Outside of the semi-professional ranks of England, Australia and New Zealand, women’s cricket is a disgrace. Almost every team is a minnow.
South Africa should be disgusted at the lack of funds and professionalism its women team has. India is allowing its women’s cricket to dry up. West Indies have only started taking it seriously since two players showed talent. Pakistan should be promoting heroes in all walks of life. And when we are constantly told that Bangladesh is cricket crazy, where are their women?
The ICC hasn’t been good enough on this either.
Paying the women less per diems at the World Twenty20 was wrong, and sent a terrible message. The organisation of this tournament has been amateur. And why hasn’t the ICC forced all countries to turn their women’s teams into professional outfits. No Test playing nation should receive any revenue from ICC tournaments if they do not intend to use at least five percent of it on women’s cricket.
It’s 2013, and this is a billion-dollar game. The Women’s World Cup is being transmitted around the world, these women deserve to be paid and treated like professional athletes. And if you want to know the difference between amateur women’s cricket, and professional women’s cricket, you just have to watch a replay of Sri Lanka’s win over England.
In the last World Cup, the Sri Lankan women were horrible. They looked like a club team that had been cobbled together and told to play in a World Cup for their country.
Someone in the Sri Lankan government must have been embarrassed by that.
You won’t get a bigger critic of the Sri Lankan government’s treatment of cricket. They approve the selections, place old politicians in the teams, and have generally held back Sri Lankan cricket on and off the field with their own politics. But, one of them also made the decision that today, led to their women winning their first ever match against England, the World Champions.
That decision was to move women’s cricketers into the armed forces. Allowing them to dedicate their entire working life to becoming better cricketers. Today the proof was right on the screen.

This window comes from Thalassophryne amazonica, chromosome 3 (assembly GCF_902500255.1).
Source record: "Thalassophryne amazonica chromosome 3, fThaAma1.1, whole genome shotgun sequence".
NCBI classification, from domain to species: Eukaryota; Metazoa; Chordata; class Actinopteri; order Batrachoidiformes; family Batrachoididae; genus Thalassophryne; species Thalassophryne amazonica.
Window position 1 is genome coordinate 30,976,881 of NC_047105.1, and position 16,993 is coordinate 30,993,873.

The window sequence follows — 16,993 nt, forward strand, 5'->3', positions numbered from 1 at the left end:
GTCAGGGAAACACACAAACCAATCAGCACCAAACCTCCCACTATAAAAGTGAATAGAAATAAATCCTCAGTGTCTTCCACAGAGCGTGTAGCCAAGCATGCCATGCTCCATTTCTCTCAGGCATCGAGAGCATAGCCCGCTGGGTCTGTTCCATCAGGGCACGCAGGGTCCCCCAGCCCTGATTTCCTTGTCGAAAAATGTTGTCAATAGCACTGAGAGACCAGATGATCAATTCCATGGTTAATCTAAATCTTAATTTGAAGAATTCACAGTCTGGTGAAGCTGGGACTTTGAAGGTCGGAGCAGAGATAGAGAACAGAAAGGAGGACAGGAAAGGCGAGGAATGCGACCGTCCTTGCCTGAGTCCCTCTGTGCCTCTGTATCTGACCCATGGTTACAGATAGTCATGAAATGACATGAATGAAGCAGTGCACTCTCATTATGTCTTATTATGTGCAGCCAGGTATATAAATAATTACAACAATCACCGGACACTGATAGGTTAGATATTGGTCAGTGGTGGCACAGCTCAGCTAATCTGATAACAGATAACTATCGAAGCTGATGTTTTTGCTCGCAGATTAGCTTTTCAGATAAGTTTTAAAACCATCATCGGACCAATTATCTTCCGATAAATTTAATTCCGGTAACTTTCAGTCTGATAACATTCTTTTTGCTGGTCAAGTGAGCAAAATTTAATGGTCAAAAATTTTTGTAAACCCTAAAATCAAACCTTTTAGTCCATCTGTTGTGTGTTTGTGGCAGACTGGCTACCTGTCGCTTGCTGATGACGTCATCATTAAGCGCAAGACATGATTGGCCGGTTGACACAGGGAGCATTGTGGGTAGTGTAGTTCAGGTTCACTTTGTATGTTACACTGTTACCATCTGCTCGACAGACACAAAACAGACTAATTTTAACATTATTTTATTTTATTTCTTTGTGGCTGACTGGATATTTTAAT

The Sri Lankan team were chasing 239, their openers built a foundation, one hitting, the other blocking. They gave their middle order a chance, and then at No. 7 a woman Eshani Kaushalya came in and took seven balls to get off the mark. At first I thought she was out of her depth. I thought that perhaps Sri Lanka had a few decent top-order players and their middle order had nothing.
Then Kaushalya hit out. She took the spinners back over their heads, she slogged when she had to, and much like when Kevin O’Brien slogged the men’s team, the England women completely lost the plot.
England were never supposed to be in a competitive game. They were playing a minnow. Just turning out and executing their skill sets, as the cricketers say, would be enough. Now they were being slogged around the park by a middle-order Sri Lankan with an average of 15, with one fifty to her name and two sixes in her 47 match career.
England’s cricket world collapsed. The English girls usually field like hawks, now they were fielding like a Sunday pub side. Jenny Gunn is usually frugal and hard to get away; she was tossing up dribble ball after ball. Elwiss dropped a catch that she’s taken in fielding practice 10,000 times.
Earlier on the Sri Lankan girls would have hoped for a plucky display and some sort of moral victory that they weren’t minnows anymore. Instead they crashed into the last over needing nine runs to win.
The last over was amazing.
Starting with a single to short fine leg to Surangika, Sri Lanka needed eight to win from five balls, and Kaushalya was on 49 from 39 balls.
Instead of showing any nerves, Kaushalya smacked a six over square leg. She celebrated like she had won the game, when in fact they still needed two from four.
The next ball Kaushalya tried to do the same thing, but hit it straight up in the air. The ball took a while to come down, and while it did, Kaushalya was smart enough to remain in Elwiss’ eyeline as she was about to take the chance that could have won England the game. Instead, she dropped it.
England briefly complained that Kaushalya had obstructed the field, but the replays showed Kaushalya had played it brilliantly, running off the pitch and in the general direction of Elwiss without ever actually getting in her way. Genius cricket, and tieing the scores.
The next ball she was run out when Surangika smacked the ball straight to mid-off, and Kaushalya ran, and Surangika did not. England had enough of their composure left to complete the run-out with ease.
Now Sri Lanka were nine wickets down – the scores were tied – and Surangika, the Sri Lankan keeper who has batted in every position from 3-11, had to score one run for victory off the last two balls.
She smacked the penultimate ball straight to point, no run. Instead of coming down to chat to her partner, she walked off to square leg to get rid of her frustration.
Now the game was set up perfectly. Underdogs up against the powerhouse of their sport, the reigning champions. Nine wickets down. Scores tied. A game televised around the world.
Surangika dealt with that by hitting a six. Her first ever international six. To win the first ever game against England for her country.
It was not an exciting game of women’s cricket, it was exciting cricket. It was about as far from a disgrace as you can get.